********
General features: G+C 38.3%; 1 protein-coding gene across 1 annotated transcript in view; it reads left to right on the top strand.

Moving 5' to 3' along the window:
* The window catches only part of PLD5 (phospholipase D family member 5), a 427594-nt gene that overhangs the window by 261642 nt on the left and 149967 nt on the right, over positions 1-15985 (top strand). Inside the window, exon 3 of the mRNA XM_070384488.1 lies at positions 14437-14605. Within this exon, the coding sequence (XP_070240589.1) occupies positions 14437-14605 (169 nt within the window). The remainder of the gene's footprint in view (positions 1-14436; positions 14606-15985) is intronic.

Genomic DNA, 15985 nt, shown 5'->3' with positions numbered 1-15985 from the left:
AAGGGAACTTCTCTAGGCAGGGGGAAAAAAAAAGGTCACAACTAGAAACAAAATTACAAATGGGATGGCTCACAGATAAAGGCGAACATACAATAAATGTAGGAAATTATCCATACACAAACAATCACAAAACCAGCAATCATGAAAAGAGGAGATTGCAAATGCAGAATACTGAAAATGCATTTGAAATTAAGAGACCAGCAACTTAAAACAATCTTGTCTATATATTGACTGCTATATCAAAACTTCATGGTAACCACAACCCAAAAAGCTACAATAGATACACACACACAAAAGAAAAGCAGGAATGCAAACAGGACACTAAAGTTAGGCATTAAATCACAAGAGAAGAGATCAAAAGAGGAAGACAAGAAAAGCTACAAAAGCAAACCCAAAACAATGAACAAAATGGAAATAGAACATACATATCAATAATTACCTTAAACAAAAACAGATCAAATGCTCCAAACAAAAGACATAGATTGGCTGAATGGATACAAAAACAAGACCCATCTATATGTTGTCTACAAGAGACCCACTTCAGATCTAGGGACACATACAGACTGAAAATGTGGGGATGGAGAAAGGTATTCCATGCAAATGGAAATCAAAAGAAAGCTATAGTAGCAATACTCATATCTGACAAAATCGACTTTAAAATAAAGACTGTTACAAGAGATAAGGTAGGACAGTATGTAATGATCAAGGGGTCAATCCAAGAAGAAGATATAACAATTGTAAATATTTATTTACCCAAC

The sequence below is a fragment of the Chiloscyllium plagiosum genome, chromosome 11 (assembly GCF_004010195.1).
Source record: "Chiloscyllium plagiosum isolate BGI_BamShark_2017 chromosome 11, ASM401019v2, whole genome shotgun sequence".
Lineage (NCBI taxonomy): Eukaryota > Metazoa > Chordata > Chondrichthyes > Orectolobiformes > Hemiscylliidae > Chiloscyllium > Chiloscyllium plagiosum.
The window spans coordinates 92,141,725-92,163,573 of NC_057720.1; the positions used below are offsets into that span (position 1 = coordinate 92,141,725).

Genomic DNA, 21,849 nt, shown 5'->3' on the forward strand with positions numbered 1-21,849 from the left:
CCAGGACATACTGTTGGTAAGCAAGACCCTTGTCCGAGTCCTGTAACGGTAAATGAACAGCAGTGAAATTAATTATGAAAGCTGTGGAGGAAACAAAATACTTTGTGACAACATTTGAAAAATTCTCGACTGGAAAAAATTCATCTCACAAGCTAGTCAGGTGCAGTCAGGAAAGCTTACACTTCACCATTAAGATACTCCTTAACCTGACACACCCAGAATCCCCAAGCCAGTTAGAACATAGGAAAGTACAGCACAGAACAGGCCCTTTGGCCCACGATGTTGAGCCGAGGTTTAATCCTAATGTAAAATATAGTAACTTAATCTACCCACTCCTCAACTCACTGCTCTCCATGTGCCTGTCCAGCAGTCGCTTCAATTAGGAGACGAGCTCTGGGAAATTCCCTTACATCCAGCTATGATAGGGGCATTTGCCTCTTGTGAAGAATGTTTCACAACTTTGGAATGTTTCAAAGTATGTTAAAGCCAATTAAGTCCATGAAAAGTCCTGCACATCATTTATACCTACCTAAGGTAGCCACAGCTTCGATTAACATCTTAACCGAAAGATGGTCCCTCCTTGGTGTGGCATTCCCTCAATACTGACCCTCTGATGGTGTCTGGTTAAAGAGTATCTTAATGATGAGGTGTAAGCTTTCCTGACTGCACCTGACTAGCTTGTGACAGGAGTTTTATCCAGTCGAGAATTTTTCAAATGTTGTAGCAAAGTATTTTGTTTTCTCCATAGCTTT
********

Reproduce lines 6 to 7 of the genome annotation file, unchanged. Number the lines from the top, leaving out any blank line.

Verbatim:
The sequence below is a fragment of the Chiloscyllium plagiosum genome, chromosome 11 (assembly GCF_004010195.1).
Source record: "Chiloscyllium plagiosum isolate BGI_BamShark_2017 chromosome 11, ASM401019v2, whole genome shotgun sequence".